through blood transfusion and needle stick injury: approximately 45% of the participants thought
the disease could be contracted through blood transfusion or needle stick injury. However, it is
noteworthy that it is in rare instances (during the acute stage of the disease) that the virus may be
passed in blood or organ transplant. While 40% of participants were aware that person to person
contact cannot lead to acquisition of dengue, there still remained an appreciable 60% of
respondents who needed to be educated appropriately in order to ensure that they had correct
information.( F Shuaib, D Todd,2010)

ATTITUDES

Based on a study conducted in Jalan Keramat, Kuala Lumpur, the majority of respondents
(90% and above) agreed that mosquito bites were dangerous and the consequences of mosquito
bited were also serious. It was noted that 94.7% agreed that preventive measures were needed to
prevent dengue fever and 96.2 were willing to cooperate with any activities organized by the
health authorities such as fogging to eradicate Aedes mosquito. A slightly lower agreement (72.9)
was shown when they were asked whether penalty should be given to those who bred mosquito
in their area. (Wan Rozita WM, Yao BW, Veronica S, Muhammad AK, 2006)
Most of the participants in s study conducted in Central Nepal strongly agreed (91%) that
DF is a serious illness. Thus, they effectively appreciated the serious nature of the disease. None
of the research participants strongly disagreed on facts related to DF (Meghnath Dhimal,
Krishna Kumar Aryal, 2014)

PRACTICES

Based on a study conducted in Jalan Keramat, Kuala Lumpur, 53% of the respondents
cleaned their water storage and a very low percentage (5.3%) did not clean it at all. 88% of them
preferred to use aerosol compared to mosquito coil. Almost 80% kept their place clean by
avoiding shrubby areas whereas more that half kept drains free from blockage. It was found that
only 25% of the respondents had all water containers tghtly covered, 13% applied mosquito
repellents to expose body part and only 10% used mosquito net. 68% refused to wear long
sleeved clothes because of the hot weather. For respondents who had plants to be watered, more
that 75% of them did take dengue preventive measure such as removed stagnant water under
plant container and changed water for the plants at least once a week. (Wan Rozita WM, Yao
BW, Veronica S, Muhammad AK, 2006)

The measures to reduce mosquito-man contact that were most commonly used by the
majority of participants in a study conducted in Central Nepal were: covering water containers in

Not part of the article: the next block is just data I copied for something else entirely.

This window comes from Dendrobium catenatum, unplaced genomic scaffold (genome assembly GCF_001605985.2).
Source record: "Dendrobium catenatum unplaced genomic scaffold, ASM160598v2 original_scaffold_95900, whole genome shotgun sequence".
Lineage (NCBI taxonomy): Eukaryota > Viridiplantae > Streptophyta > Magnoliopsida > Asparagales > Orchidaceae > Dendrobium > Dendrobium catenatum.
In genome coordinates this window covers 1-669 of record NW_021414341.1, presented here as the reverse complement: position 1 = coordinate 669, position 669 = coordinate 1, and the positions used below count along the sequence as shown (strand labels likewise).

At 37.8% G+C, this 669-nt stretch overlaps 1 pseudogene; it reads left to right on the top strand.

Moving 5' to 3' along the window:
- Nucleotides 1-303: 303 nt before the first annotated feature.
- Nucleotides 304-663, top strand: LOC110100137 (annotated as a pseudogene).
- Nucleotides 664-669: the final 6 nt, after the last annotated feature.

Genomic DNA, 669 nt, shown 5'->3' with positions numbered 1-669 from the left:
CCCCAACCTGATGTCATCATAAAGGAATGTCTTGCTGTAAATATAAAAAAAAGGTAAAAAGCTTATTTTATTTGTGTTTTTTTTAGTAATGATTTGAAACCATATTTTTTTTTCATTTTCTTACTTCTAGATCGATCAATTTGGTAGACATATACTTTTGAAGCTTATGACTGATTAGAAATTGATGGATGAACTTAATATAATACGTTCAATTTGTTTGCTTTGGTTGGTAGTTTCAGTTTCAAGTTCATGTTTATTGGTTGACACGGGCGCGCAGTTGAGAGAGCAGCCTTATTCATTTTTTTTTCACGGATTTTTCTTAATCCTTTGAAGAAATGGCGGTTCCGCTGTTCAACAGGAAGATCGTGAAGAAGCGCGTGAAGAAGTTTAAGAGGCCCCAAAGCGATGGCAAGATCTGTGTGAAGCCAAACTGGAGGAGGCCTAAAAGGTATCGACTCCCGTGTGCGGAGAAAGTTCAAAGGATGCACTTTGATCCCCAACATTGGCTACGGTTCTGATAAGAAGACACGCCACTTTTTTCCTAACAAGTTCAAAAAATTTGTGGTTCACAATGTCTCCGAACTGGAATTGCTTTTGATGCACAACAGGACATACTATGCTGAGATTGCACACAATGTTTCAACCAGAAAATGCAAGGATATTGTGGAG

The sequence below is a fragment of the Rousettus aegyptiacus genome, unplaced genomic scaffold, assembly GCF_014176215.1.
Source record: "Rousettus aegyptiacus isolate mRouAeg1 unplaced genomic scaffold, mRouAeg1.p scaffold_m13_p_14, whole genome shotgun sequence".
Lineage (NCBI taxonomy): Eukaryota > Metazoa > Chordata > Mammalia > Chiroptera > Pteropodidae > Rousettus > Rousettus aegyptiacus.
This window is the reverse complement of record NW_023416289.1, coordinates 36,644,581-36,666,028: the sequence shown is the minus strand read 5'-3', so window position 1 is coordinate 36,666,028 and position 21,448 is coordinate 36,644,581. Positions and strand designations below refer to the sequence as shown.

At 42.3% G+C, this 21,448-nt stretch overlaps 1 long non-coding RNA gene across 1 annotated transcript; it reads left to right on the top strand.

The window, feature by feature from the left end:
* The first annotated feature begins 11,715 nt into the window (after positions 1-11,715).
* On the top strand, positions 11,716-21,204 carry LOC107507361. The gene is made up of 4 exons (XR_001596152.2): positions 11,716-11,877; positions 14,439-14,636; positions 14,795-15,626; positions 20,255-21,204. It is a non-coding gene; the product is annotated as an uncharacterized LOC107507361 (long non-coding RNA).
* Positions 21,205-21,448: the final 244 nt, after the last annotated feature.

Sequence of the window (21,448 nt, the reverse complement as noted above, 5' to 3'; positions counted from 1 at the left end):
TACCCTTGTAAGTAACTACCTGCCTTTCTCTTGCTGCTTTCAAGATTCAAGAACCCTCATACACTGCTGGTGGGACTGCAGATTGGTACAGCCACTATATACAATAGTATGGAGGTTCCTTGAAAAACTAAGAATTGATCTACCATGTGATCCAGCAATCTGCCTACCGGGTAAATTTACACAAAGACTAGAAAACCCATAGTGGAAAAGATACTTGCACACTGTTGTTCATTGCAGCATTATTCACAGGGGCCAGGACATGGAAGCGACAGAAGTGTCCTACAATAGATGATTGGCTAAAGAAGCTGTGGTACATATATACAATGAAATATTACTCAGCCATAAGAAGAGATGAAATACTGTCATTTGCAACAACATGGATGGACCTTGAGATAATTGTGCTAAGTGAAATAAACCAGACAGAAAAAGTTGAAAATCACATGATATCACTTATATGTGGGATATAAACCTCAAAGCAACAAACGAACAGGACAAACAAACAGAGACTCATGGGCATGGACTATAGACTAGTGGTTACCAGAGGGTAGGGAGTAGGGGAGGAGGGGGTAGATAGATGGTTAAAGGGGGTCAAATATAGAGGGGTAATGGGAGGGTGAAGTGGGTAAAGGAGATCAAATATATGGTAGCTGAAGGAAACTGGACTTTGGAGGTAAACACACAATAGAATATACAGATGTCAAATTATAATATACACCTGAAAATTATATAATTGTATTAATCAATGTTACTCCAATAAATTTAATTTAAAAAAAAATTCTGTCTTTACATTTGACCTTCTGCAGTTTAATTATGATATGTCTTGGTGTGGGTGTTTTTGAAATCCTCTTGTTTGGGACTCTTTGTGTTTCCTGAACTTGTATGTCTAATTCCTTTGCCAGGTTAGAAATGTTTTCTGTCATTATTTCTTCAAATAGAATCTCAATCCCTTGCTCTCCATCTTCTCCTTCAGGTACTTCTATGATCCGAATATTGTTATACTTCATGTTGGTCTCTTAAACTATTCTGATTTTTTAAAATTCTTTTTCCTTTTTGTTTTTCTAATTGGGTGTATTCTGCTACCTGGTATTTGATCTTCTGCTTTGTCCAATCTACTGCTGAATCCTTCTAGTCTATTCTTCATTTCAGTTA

the home (95%), cutting down bushes in the yard (94%), eliminating standing water around the
house (95%), disposing of water holding containers such as tyres, parts of automobiles, plastic
bottles, cracked pots, etc. (91%), preventing any stagnant water (90%), cleaning out
garbage/trash (92%), using window screens to keep mosquitoes out of the house (81%), using
insecticide sprays (80%), turning containers upside down to avoid water collection (90%) and
using mosquito coils (Meghnath Dhimal, Krishna Kumar Aryal, 2014)

Most participants in a study conducted in Jamaica strongly that dengue is a serious illness.
Thus, 87.2% of participants effectively appreciated the serious nature of the disease. Also, about
80% of participants strongly agreed (40.9%) or agreed (39.4%) that the disease is preventable.
Only 21.2% of the respondents thought they were at risk of contracting dengue fever (5.8%
strongly agreed and 15.4% agreed). Some participants undertook preventive activities to avoid
contact with mosquitoes. For instance, 61.7% used insecticide sprays, 56.4% employed
professional pest control services, 22.9% screened their windows from mosquitoes and 4.8%
used bed nets during the night. .( F Shuaib, D Todd,2010)

METHODOLOGY

STUDY LOCATION

As the diseases increased through out the years especially among the students, study
carried out in Varsity Lodge, Cyberjaya. The area consists of three blocks which is block
A, block B and block C. Total residents in Varsity Lodge, Cyberjaya are 2000 peoples.
Most residents who live here are students of Cyberjaya University College of Medical
Sciences and Lim Kok Wing University. There is a mall in front of the blocks. The
nearest hospital from this area are Hospital Putrajaya which is 2.6 km away from this
area. Another university which Multimedia University that 1.2 km from this area.

STUDY DESIGN
Cross-sectional study

DURATION OF STUDY

SAMPLE POPULATION

This study involves all adults age 18 years old and above in the study location. Total
residents in study location are 2000 people which consist of majority Malay residents.
INCLUSION CRITERIA

Adult aged 18 and above

EXCLUSION CRITERIA

Hearing impaired

Mentally retarded

Visually challenged

NON-RESPONDENT

Refuse to participate in this study

SAMPLING FRAME

Residents who are staying in Varsity Lodge, Cyberjaya that fulfill the inclusion
criteria and exclusion criteria.

SAMPLING UNIT

A residents from Varsity Lodge, Cyberjaya that meets all the inclusion criteria and
exclusion criteria.

SAMPLE SIZE

The prevalence of dengue in Malaysia is 80%


Formula:

Where,
n= sample size

p= prevalence of dengue in Malaysia.

Z= z-score, the value from the standard normal distribution reflecting the confidence
level that will be used (e.g. 1.645 for a 90% confidence interval, 1.96 for a 95%
confidence interval, 2.58 for a 99% confidence interval). In this case, we are planning a
study to generate a 95% confidence interval (Z= 1.96).

E= desired margin of error.

Calculations:

Prevalence of dengue in Malaysia is 80%

SAMPLING METHOD & FLOW CHART


There is three blocks in Varsity Lodge, Cyberjaya so we will select stratified random
sampling.
From each of the selected blocks, only 75 samples will be chosen via simple random
sampling (drawing lots).